In Of Mice and Men, out of anger, what does Lennie do to the puppy?

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At the beginning of chapter 5, Lennie sits inside the barn, lamenting about accidentally killing the pup that Slim gave him. Lennie is notorious for accidentally killing small animals by stroking them too hard and aggressively. Lennie speaks to himself in the barn and contemplates whether or not his offense...

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At the beginning of chapter 5, Lennie sits inside the barn, lamenting about accidentally killing the pup that Slim gave him. Lennie is notorious for accidentally killing small animals by stroking them too hard and aggressively. Lennie speaks to himself in the barn and contemplates whether or not his offense warrants a journey to the secret spot by the river. Lennie then picks up the dead puppy and wonders if George will still allow him to tend rabbits on their farm. Lennie's primary concern is how George will react once he discovers that he accidentally killed the puppy. After Lennie thinks about George punishing him, he picks up the dead puppy and hurls it across the barn in a fit of anger. When Lennie hears the men outside, he picks up the pup, lays it on a bed of hay next to him, and slowly begins stroking it again.

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Lennie loves small animals. He never gets angry with them while they are alive. His problem is that he kills them by holding them too hard or handling them too roughly. Because of the combination of his mental handicap and his great strength, he doesn't realize what he is doing to the poor animals until it is too late. He doesn't seem able to learn to be gentle enough, though his heart is in the right place.

Lennie is delighted to have the puppy, but he somehow bumps it too hard and it dies. This makes him sad at first, and he strokes the puppy in regret. However, he realizes that George will know he killed it and fears that, as a result, George won't let him have rabbits on the farm they dream of buying. Therefore, he gets angry. He directs the anger at the puppy, saying:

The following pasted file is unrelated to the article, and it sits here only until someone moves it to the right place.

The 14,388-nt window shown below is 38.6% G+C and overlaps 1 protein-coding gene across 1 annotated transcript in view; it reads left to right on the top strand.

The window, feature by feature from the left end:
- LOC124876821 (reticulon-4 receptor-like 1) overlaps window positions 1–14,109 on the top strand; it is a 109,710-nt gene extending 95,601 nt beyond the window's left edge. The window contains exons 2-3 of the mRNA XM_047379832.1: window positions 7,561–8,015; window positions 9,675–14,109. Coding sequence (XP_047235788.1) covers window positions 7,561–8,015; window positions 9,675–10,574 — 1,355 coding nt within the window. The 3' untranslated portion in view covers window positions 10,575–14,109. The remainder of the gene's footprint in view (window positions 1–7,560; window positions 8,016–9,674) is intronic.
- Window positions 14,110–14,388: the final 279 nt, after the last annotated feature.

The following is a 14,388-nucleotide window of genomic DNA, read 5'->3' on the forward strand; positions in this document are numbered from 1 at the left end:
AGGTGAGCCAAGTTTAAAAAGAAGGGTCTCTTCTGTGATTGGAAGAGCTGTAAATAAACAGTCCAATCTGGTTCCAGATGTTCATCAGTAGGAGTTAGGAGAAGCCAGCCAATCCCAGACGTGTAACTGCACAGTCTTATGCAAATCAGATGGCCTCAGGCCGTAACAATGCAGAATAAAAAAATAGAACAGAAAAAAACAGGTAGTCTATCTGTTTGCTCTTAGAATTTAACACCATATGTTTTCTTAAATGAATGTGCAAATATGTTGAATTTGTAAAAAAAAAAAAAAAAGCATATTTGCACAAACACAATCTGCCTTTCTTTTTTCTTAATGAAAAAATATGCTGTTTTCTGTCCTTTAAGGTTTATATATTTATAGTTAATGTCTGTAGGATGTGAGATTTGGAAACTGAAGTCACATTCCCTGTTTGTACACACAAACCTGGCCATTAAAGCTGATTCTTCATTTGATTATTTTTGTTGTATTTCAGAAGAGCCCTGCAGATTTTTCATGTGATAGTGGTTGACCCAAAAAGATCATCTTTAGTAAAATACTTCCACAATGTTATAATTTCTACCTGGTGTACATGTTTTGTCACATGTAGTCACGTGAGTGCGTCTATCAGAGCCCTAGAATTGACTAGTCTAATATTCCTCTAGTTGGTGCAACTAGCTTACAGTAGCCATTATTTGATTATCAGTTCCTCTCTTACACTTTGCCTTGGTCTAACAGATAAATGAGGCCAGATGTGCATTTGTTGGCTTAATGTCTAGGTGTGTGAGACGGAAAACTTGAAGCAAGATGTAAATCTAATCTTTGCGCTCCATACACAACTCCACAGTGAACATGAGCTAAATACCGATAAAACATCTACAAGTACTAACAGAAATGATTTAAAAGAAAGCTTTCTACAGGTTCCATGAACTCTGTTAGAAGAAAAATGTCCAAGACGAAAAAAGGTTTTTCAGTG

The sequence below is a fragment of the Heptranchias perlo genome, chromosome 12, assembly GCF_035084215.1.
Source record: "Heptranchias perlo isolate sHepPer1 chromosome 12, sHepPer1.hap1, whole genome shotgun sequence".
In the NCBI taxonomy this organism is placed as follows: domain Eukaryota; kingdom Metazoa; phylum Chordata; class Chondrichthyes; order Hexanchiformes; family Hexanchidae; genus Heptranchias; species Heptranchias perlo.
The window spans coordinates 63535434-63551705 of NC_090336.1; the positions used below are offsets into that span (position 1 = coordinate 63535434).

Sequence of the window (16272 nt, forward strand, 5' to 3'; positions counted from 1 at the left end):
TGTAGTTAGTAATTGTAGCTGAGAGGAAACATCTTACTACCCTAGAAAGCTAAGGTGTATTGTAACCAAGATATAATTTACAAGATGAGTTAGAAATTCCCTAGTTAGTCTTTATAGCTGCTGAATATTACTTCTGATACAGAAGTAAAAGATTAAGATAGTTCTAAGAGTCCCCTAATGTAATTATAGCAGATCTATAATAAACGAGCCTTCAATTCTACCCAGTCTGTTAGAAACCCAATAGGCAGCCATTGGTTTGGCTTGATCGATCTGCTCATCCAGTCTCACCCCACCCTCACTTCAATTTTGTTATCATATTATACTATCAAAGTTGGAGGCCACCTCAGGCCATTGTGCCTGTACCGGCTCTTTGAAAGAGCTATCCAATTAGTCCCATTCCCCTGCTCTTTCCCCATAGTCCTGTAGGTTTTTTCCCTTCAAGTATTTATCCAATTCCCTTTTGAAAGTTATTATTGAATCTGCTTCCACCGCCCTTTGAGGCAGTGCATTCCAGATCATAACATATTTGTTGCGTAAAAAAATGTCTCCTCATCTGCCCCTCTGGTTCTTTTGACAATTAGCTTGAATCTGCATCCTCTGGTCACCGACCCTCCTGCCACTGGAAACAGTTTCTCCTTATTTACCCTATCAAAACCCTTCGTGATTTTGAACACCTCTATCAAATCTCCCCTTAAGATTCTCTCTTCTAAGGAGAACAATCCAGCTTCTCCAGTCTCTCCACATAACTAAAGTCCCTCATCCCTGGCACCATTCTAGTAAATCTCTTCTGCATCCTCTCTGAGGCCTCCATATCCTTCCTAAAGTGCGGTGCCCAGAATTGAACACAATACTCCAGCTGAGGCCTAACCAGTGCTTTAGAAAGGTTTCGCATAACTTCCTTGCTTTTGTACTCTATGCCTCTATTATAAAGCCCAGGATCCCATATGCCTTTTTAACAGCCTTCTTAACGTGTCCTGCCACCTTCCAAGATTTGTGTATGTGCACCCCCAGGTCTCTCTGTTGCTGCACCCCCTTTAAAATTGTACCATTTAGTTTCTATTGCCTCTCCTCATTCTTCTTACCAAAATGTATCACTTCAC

“God damn you ... Why do you got to get killed? You ain’t so little as mice.” He picked up the pup and hurled it from him. He turned his back on it.

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Lennie, from John Stienbeck's Of Mice and Men, never actually does anything to the puppies out of anger.  In reality, Lennie is simply wanting to play with the puppies.  He, unfortunately, does not his own strength, or how to handle puppies, and kills the one given to him.  After killing the puppy, Lennie does, in fact, get angry at the puppy for dying.  The death of the puppy, for Lennie symbolizes the death of his dream to tend to the rabbits at the ranch he and George wish to have.  George had told Lennie that if he got into any more trouble that he would not be able to tend to the rabbits on the ranch and Lennie sees the death of the puppy as the end to his own dream.

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